Its like those endless cleaning reports every 3 months … which I read with interest … Except … I never felt the need for reports, until, like most, I noticed one day that the system was looking much shabbier than it once had. I’m still more interested in proper cleanliness and maintenance than I am in a report.
I wonder how much staff time and money goes into the report than could hire one more janitor or replace a section of missing tile?
Customer service is a culture, at every level, from management on down. Its something the TTC does not exude.
From the driver on my bus last night, who didn’t say a thing, when I said ‘Hello’ or ‘Goodnight’ … to the plant maintenance manager who still hasn’t replaced the missing tile in Bloor-Yonge, six months later … There is a culture of indifference.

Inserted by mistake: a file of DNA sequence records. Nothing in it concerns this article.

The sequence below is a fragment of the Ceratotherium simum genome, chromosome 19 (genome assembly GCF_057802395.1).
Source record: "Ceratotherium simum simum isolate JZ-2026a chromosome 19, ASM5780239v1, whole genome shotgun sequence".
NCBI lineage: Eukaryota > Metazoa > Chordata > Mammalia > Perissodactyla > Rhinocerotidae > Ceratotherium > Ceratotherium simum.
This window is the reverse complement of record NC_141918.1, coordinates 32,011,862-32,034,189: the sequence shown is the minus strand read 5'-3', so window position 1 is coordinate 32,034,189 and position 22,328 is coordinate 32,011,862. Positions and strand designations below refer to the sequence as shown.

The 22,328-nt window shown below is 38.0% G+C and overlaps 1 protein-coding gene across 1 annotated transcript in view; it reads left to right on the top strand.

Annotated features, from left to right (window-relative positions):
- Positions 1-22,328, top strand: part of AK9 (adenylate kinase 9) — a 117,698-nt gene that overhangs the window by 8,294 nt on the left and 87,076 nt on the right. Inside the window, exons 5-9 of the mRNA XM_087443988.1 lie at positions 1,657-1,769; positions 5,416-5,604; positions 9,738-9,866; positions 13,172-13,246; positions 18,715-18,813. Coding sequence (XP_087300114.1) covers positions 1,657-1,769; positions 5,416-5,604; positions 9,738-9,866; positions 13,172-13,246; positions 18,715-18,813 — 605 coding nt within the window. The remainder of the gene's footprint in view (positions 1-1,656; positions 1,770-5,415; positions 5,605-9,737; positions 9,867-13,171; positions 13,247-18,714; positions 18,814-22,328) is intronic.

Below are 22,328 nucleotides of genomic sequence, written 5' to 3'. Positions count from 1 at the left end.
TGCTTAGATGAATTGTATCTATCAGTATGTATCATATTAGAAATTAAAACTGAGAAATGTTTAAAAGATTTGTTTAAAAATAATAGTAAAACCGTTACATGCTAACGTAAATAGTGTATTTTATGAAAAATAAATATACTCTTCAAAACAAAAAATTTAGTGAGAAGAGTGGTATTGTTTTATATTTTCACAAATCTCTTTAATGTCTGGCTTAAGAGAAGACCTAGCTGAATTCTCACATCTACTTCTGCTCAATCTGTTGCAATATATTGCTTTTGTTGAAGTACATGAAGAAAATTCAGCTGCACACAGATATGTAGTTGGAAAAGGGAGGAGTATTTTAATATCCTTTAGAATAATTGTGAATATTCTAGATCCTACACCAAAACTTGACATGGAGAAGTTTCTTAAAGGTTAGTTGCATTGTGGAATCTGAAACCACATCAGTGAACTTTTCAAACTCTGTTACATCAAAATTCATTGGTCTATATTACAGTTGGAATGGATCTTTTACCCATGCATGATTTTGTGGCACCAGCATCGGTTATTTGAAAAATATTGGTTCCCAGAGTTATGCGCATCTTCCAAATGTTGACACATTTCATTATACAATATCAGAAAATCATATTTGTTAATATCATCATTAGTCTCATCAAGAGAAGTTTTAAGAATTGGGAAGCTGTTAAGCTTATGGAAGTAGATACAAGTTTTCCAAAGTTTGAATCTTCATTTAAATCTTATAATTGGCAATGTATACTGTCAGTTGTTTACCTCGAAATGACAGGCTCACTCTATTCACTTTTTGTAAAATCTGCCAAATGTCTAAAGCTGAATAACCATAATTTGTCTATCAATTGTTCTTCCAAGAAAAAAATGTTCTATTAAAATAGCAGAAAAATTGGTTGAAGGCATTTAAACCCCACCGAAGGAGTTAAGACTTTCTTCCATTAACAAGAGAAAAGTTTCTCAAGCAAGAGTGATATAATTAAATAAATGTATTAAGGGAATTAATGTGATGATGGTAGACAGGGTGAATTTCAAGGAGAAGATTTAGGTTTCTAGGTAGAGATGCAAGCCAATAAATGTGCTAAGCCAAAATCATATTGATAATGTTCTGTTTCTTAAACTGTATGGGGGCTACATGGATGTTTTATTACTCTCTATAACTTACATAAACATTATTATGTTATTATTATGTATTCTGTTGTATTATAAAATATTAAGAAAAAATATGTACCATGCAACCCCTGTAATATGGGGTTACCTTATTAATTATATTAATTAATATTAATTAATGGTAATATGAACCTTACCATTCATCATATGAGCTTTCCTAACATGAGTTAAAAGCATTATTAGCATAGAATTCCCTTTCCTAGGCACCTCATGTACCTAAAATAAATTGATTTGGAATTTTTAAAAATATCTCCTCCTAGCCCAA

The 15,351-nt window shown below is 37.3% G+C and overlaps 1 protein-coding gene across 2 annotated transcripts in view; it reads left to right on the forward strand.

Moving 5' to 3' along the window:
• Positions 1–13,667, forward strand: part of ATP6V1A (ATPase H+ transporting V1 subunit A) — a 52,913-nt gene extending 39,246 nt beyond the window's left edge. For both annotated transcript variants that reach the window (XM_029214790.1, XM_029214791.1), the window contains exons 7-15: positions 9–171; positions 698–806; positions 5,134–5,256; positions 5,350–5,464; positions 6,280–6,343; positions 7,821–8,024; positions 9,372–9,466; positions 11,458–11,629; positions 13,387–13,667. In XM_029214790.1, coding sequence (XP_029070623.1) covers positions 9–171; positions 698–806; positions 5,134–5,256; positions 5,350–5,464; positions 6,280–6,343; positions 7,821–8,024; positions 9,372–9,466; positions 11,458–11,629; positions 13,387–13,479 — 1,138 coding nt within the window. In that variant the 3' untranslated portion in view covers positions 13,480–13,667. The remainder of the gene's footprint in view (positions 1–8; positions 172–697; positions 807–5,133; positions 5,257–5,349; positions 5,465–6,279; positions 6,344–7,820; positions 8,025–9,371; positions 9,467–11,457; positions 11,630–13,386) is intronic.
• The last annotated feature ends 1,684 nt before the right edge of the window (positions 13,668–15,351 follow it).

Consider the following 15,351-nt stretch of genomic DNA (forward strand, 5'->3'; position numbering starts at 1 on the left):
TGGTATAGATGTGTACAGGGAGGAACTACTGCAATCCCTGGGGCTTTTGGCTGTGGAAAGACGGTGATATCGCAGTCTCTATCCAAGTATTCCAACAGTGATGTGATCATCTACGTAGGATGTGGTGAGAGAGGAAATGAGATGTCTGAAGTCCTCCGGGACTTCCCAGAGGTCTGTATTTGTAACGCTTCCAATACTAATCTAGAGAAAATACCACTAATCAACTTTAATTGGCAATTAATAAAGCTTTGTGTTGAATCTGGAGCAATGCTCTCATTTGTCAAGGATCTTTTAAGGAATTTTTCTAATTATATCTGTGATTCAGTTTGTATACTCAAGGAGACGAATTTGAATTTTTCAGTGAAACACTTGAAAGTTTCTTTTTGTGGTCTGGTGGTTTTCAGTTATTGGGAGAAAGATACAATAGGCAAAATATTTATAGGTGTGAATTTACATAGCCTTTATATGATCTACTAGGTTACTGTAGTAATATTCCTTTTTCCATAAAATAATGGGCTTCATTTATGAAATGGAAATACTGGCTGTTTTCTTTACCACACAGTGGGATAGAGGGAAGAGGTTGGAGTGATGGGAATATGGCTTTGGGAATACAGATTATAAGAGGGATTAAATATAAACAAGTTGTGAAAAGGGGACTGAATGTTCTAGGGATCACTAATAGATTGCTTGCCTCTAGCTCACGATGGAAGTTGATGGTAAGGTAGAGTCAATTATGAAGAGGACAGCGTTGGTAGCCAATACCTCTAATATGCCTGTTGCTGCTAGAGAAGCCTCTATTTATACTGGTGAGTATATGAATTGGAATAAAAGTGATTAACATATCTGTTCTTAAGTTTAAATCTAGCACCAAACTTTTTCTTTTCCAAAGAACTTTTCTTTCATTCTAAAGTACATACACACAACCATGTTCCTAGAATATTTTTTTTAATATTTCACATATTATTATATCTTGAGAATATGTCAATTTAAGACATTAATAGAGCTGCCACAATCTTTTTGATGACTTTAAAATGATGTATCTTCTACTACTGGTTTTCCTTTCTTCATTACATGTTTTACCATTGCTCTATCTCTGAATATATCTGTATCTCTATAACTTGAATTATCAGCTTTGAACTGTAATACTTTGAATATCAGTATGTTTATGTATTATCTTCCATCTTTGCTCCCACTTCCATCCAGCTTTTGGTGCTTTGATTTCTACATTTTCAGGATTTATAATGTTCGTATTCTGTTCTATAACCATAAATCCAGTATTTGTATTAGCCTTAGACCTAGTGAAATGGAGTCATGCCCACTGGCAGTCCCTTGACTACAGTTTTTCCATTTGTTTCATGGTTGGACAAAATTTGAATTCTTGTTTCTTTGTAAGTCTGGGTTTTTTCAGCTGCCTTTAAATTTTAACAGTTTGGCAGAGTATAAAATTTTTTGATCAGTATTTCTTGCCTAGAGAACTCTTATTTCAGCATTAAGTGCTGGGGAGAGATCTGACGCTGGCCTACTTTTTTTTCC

I’m not sure how it’s fixed, but my suspicion is that a few metrics will not get us there, nor will a switch in governance models. What the precise answer is … I’m not sure.
This posting takes a very good look at the different issues related to customer service and the different approaches that are being taken.
I certainly think GO can get away with a smaller, less comprehensive customer service plan since they have far fewer issues and challenges (and expectations) that they have to face.
As for the TTC, I really have to wonder, what will it take to get the change in “TTC Culture” that is sorely needed? Adam G and some of the senior staff appeared to be genuinely interested in soliciting feedback and actually listening to it (and sometimes, taking it on the chin).